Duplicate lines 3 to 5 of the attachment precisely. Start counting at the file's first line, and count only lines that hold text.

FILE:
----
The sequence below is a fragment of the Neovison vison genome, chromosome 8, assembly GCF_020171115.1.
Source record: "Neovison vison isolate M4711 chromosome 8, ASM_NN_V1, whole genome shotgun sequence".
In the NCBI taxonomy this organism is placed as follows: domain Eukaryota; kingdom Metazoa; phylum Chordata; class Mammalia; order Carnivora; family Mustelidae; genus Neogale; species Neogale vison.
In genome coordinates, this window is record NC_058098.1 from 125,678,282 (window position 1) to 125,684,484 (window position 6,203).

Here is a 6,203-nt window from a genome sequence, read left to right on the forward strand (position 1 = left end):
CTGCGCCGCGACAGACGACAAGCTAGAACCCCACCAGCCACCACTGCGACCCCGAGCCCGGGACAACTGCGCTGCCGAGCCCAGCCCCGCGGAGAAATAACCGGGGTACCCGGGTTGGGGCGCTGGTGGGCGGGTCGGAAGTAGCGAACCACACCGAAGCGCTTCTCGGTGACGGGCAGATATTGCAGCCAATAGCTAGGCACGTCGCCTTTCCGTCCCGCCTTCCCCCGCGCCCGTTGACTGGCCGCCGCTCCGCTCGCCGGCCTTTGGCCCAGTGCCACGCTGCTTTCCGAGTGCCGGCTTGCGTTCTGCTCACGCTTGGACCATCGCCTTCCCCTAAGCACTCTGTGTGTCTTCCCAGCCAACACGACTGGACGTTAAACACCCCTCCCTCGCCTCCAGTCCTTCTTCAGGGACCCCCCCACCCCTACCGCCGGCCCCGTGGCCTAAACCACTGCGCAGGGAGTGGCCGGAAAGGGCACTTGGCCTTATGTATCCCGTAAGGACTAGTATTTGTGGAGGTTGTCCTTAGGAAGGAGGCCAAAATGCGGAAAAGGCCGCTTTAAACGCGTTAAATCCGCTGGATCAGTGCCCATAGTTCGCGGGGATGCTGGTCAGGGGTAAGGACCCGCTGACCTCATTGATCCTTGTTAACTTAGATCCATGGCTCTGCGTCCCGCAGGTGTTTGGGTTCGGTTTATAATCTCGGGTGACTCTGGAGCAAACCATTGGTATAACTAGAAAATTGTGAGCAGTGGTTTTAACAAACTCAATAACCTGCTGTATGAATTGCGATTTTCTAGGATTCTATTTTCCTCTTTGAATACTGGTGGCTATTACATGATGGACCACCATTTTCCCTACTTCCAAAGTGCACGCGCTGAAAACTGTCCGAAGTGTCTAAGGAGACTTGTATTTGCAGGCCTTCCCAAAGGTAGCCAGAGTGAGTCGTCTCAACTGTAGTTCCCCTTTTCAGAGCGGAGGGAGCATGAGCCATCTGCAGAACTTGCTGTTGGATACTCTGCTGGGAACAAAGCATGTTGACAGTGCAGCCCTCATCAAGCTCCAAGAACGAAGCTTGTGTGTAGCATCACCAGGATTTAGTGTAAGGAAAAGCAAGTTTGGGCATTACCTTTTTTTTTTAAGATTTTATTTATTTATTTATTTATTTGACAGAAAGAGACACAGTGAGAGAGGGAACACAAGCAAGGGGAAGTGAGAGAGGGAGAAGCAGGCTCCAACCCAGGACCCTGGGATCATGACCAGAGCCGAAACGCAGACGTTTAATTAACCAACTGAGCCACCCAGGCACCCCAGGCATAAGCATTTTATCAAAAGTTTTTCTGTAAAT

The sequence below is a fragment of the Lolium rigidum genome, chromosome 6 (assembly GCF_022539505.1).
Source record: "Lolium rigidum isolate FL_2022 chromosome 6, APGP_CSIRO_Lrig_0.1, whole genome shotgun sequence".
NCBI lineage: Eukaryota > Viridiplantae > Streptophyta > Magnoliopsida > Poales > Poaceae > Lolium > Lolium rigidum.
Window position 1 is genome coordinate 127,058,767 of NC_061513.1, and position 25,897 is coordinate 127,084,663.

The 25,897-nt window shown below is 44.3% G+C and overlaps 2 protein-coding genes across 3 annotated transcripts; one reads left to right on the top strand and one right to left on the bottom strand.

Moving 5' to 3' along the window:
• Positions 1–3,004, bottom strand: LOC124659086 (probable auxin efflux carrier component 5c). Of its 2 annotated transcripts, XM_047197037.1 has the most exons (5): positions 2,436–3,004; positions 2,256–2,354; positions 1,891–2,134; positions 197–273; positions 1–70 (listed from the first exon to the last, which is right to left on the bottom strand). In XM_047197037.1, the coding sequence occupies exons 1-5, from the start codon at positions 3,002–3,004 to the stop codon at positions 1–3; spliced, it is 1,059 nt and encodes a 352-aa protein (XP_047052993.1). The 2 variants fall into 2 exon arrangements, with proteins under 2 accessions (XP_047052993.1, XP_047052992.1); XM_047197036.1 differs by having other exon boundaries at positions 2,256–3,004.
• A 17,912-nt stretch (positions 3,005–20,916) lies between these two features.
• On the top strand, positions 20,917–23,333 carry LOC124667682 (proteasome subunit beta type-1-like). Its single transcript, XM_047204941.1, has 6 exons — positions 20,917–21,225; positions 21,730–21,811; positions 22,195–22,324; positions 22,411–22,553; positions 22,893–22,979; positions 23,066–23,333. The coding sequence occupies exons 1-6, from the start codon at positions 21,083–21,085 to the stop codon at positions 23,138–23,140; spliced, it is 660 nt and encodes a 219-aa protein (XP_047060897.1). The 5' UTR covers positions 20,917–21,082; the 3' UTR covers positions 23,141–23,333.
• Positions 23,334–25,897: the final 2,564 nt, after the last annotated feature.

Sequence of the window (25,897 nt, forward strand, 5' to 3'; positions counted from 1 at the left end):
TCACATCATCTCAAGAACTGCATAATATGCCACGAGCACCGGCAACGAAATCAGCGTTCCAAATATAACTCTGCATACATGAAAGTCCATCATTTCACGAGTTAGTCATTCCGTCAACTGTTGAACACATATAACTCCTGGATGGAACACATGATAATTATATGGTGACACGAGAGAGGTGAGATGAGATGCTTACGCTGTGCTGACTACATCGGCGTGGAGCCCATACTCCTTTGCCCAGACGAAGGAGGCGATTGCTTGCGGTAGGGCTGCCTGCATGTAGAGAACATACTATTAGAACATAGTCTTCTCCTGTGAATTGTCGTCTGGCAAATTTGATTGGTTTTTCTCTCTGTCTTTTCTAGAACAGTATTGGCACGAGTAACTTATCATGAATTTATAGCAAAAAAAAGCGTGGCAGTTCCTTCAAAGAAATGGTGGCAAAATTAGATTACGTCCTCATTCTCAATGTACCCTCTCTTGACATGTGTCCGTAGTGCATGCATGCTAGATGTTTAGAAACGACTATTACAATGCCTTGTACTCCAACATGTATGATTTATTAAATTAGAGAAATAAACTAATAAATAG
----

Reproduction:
In the NCBI taxonomy this organism is placed as follows: domain Eukaryota; kingdom Metazoa; phylum Chordata; class Mammalia; order Carnivora; family Mustelidae; genus Neogale; species Neogale vison.
In genome coordinates, this window is record NC_058098.1 from 125,678,282 (window position 1) to 125,684,484 (window position 6,203).

Here is a 6,203-nt window from a genome sequence, read left to right on the forward strand (position 1 = left end):